He (Hosoi) had some classic photos from Brazil in the ‘89/’90 period. The Rio Christ statue photo and the ones from the Soul bowl.
Yeah. Exactly. For the scene all that made such a difference.

Why was he heading down there so much?
I think he just loved the scene. He came with (Eddie) Reategui way back and he just loved it I guess. Obviously all the women and they were probably thinking party in the streets too. It was a whole other world for them. Christian skated a lot of the epic parks here. Just watching him and being present for that, he skated so amazing. It fired up the skate scene. And once Hosoi had come all the other people started coming.

When did you start taking an interest in the switchstance stuff? Was it before you came to the States?
That whole thing came from just trying to learn new tricks. We were always trying to go home with as many new tricks as possible. So we were always trying different things. Then seeing the videos of Salman (Agah), Danny (Way), and Colin (McKay) doing video part tricks switch, it gave us all these ideas for new tricks. Like, now we had all these other doors to learn even more tricks. But the first switch trick I learned, even before seeing those videos—Lincoln (Ueda) and I would skate and then right after we would watch the footage. Lincoln’s dad would film us with his camcorder. So we were rewinding the footage—I think Lincoln had learned frontside nosegrinds on vert, he could do them super good—but we were rewinding and started joking like, “I’m gonna try that trick. Rewind grind!” Like the backwards footage. I remember going to the park the next day and trying it. I got a switch scratch grind on vert and we were laughing. So it started early and then I saw the tricks in the videos. But instead of just going for the switch flip Indy or whatever I wanted to learn everything switch—like all the basics from rock-and-roll on—and do a whole run switch, but like you would do a regular run. From then on I would just skate a certain part of the session that way.

Backside ollie in the States. Destroy Mystery.

It’s true. Danny and Colin were doing really good tricks switch, switch back tails and switch heels. But nobody really did their whole line switch.
Yeah. It was a different approach for me. I just wanted to do everything.

Let’s get into the Antihero days then. I did get a hold of Julien (Stranger) and he asked me to say hi from him. Cardiel also sent a good quote.
Awesome. That’s is way cool. You talked to Julien? I still have so many great memories with those guys.

Best memory from Antihero days?
Probably traveling to Australia with Cardiel and Julien. Just skating. I think we did 56 parks in 19 days. It was just the ultimate non-stop skate trip. From one park to the next. Just sleeping in bowls—watching the stars and waking up to skate. One night we just saw like non-stop shooting stars looking up. In these beautiful locations all across Australia, just living my childhood dream with my childhood heroes. John’s energy was just contagious. All we wanted was to skate. Julien and Jake would just be wild. Those memories are still so clear in my mind.

I always thought it was rad too that you kept the Antihero tattoo.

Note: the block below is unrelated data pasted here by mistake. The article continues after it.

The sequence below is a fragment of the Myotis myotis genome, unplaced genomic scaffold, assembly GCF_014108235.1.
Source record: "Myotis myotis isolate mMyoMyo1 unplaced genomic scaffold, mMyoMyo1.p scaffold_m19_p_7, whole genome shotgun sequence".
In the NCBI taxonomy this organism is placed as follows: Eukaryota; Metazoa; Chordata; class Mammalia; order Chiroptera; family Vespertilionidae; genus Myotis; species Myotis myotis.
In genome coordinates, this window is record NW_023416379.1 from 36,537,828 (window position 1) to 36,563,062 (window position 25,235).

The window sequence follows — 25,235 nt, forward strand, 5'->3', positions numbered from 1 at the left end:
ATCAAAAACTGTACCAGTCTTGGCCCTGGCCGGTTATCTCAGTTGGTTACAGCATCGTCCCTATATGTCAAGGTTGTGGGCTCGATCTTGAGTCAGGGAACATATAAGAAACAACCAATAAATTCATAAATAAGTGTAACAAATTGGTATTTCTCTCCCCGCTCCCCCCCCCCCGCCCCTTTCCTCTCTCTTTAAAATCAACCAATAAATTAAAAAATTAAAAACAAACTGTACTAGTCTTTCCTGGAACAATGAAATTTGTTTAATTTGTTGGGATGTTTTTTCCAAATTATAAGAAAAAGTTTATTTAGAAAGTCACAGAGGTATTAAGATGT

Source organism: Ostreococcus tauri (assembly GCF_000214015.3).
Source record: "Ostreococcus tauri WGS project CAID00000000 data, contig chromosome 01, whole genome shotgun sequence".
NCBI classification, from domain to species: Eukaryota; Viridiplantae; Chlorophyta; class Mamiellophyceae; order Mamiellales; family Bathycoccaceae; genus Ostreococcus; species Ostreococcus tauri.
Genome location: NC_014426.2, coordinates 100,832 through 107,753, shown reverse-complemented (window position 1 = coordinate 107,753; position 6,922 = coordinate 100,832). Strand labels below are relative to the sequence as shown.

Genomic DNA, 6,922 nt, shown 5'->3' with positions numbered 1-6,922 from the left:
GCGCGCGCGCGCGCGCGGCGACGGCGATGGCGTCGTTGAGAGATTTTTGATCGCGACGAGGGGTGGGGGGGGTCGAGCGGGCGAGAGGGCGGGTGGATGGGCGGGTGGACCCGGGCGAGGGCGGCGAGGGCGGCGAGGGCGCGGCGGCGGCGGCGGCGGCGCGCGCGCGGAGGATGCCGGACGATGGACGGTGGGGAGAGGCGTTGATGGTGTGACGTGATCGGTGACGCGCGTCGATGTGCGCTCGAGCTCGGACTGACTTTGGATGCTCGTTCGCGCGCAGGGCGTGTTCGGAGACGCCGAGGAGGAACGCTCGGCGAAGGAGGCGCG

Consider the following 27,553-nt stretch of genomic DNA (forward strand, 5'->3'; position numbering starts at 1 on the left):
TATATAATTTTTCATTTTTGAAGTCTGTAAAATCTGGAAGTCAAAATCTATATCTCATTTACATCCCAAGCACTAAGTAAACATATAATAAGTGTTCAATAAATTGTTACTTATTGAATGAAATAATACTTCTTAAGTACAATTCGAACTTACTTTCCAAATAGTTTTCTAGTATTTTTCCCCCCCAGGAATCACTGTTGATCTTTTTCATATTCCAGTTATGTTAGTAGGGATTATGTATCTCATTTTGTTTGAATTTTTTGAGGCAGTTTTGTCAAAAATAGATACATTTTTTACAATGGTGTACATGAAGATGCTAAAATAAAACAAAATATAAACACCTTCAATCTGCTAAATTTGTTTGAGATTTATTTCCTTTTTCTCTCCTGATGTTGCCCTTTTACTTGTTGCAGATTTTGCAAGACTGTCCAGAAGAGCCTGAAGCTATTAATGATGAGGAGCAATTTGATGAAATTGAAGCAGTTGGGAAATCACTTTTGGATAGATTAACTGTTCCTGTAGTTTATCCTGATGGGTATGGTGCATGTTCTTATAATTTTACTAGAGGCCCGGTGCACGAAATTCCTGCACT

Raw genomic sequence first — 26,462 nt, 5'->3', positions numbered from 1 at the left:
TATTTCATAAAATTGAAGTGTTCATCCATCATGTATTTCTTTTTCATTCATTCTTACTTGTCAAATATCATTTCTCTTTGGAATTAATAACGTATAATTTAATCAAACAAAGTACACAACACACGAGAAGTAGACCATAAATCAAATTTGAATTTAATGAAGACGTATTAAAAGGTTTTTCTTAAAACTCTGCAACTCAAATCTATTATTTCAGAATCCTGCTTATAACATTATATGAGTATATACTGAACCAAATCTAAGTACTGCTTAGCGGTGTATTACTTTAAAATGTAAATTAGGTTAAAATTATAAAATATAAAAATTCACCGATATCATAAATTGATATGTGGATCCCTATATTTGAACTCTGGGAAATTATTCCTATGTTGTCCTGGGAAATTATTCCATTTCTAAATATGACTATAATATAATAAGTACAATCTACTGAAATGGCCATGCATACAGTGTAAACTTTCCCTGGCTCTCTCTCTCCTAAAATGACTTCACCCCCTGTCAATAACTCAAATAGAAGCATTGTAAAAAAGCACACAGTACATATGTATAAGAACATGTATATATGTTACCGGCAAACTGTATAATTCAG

Oh yeah. Hell yeah man. That was the times of our lives. To this day I’m super stoked. That will never change. It was almost more of a crew that happened to become a brand. Being a part of that group is something I will never forget. I was so stoked to be a part of it. It was that impactful on my life that I got that tattoo. To this day I feel the same way.

Backside nosegrind nollie 180 in and early board graphic by Todd Francis, circa ’97.

Julien also mentioned that you had some responsibilities at the time supporting your mom and sister financially.
The reality for me at that point was that I just had to do what I had to do. It was too restrictive to be in that situation. I just wanted to skate, but I also wanted to support them. It wasn’t really about being niche’d in cool. I wasn’t really from Northern California. I wasn’t from Southern California either, I was from Brazil. So to me it was just a natural move. I have a strong opinion and a strong will and I just wanted to do what I wanted to do. At that time it just happened that way. I outgrew it. They had a different mentality. Skating in the X Games or any events like that was completely the opposite of the proposal of what skating for Antihero was. But to me it was all the same. I just viewed it differently. To me it was just like, “I’m gonna skate it all. I’m gonna skate everything I can. And I’m going to make a living off of skateboarding.” I could support myself and my family and meanwhile the whole of Brazil was stoked to get to watch one of their own in all these bigger events. It was a big deal because it was the first time we were winning one of them. To us it was just a different world. So there was a definite clash and I just figured, “It is what it is.” I had moved down to SoCal by then and I was skating a lot more vert by then.

Skateboarding is always supposed to be about doing what you want, so it sounds like you just followed that.
I just went through those phases. I still wanted to skate it all. I was still ready to go bomb a hill in SF with those guys any day. I’m open to everything—without pads, with pads, street, vert, pools, rails, Mega, or whatever. It was only when I felt like I was I being put into a box, just the way the politics of it work, that I needed to change it. I was from outside of that (X Games vs. NorCal “core”) so I was flexible and open to the ideology. It didn’t matter to me. I just wanted to skate.


Bob’s part from Antihero’s
self-titled video in ’98, including some early childhood footage from the Ultra Park.